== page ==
Director: Adarsh H Eshwarappa
Cast: Paayal Radhakrishna, Sidhaartha Maadhyamika, Sowmya Jaganmurthy, Shashank Purushotham.
Shuddhi came out of nowhere in the third month of 2017 and rocked the world of Kannada cinema. Director Adarsh H Eshwarappa boldly spoke against the nuisance created by right-wing extremists in his feature-length directorial debut. His vision was precise and he knew what he wanted to deliver. Now, his new film Bhinna is out, on Zee5, as an original. It didn’t have a theatrical release, and you can easily sense the reason behind the makers’ decision once you watch the film.
For films that are as intimate and self-centered as Bhinna, digital releases are a boon. The opening scenes of this psychological horror drama are loaded with information — three principal characters narrate their side of the story, and, surprisingly, are honest in front of the camera. They do not seem to hide anything. Vimala (Sowmya Jaganmurthy) and Mohan (Shashank Purushotham) are married, and so are Kaveri (Paayal Radhakrishna) and Sathish (Sidhaartha Maadhyamika). But, when adultery rears its head between Vimala and Sathish, the other two people involved in this chequerboard of relationships also begin to make the most of it. (This isn’t a major spoiler, since the entire movie unfolds layer by layer with this topic as the premise.)
If Bhinna were a comedy, there would have been plenty of laughs. However, the film doesn’t bloom in that realm. Instead, we’re put in the middle of debilitating marriages and asked to view the seams come off. Do the confrontations turn ugly? Would there be some sort of name-calling while the fingers point at each other? None of that happens anywhere. Even when all the four people have dinner, there are only painful glances, hurtful gasps, and mocking smiles. They don’t preach about the virtuousness of fidelity either. They gently take stabs at one another, and make sure their voices don’t cross the borders of the house they’re dining in.
Even if they did, nobody would have heard them, as Vimala and Mohan live far away from the city. They’re probably closer to a forest than to a neighborhood with shopping complexes, hospitals, and police stations. The importance of this particular location comes into play in the third act when everything starts to fall into place. There appears to be a backstory, featuring Kaveri and her growing-up years. But, we’re not taken into those areas. There are only glimpses from which you can gather some sort of an idea regarding those struggling days. In Ashwin Saravanan’s Tamil-Telugu bilingual Game Over, the flashback portions were presented in flashes. However, you could piece together the information and arrive at a conclusion. It doesn’t quite happen the same way in Bhinna, though.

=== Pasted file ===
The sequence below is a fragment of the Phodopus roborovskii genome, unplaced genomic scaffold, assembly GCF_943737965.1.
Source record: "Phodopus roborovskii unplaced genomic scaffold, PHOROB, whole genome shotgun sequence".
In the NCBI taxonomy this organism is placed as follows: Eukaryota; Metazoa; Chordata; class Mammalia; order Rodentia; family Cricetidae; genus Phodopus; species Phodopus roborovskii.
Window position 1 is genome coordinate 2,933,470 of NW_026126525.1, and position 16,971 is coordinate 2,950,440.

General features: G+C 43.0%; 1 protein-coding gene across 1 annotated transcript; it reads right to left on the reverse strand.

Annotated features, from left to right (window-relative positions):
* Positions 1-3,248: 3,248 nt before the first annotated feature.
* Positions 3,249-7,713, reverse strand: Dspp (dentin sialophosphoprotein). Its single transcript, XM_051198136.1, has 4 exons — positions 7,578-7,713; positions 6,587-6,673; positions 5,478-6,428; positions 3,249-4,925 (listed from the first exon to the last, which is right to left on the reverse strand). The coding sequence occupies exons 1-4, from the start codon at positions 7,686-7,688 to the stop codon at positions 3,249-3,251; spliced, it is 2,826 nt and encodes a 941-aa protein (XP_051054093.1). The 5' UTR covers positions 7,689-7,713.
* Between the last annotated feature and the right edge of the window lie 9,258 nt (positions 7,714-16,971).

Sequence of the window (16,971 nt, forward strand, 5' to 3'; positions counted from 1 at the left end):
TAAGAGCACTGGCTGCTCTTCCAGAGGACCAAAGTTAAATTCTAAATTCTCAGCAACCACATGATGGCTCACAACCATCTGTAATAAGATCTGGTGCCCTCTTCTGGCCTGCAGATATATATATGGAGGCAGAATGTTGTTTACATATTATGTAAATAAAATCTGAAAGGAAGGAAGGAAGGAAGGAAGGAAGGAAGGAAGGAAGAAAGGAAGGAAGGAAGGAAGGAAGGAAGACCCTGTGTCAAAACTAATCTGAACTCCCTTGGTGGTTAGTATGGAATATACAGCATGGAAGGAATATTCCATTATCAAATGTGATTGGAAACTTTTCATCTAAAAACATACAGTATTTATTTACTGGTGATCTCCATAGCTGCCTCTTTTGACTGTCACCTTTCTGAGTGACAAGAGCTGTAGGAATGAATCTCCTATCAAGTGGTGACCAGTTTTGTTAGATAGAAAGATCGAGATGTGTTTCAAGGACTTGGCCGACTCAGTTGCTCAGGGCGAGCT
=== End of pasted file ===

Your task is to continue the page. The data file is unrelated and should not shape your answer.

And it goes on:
The flashback stories here remain in the background. They don’t give you the complete picture. Nevertheless, Puttanna Kanagal’s National Award- winning movie Sharapanjara might throw some light on the characters’ names and the situations they’re stuck in. Apart from the glaringly obvious references to that 70s classic, Adarsh has borrowed a lot from minimalist and indie dramas. At any given point of time, there aren’t more than four characters on the screen. And, more importantly, there are only around a dozen scenes staged outside the four walls of the homestay that Kaveri goes to (to read a script), and Vimala and Mohan’s house.
These basic aspects largely add to the appeal of indie-ness, and since the running time is just five minutes above the hour-and-a-half mark, the right answers to unknotting the mysteries don’t take long. Paayal, who switches between being the hunter and the hunted, is the pick of the lot amongst the cast members. Her character keeps reading the book Return from Madness by Kathleen Degen and Ellen Nasper (Adarsh must have included this as part of a visual gag). And, in another scene, Kaveri spots a poster of Shuddhi. This filmmaker has created a mini-universe already where all the characters he’s come up with reside in the same city (Kannada cinema’s Gotham, without the Joker and Batman, if you will!).
For all the strong stares that Kaveri throws at the remaining threesome during the dinner episode, she reminded me of Rosamund Pike from Gone Girl. There’s a feeling of, “I know it all,” in her eyes. But Shashank Purushotham’s portrayal of a jealous — and cunning — husband is a tad bit disappointing. He comes across as an irritated cop who’s asked to investigate the case of a missing handkerchief, and not as the husband who’s hurt because his wife chooses another man.
Bhinna, with a tagline that reads, “The broken are different,” is indeed different. It’s a rare film that doesn’t take your curiosity for granted.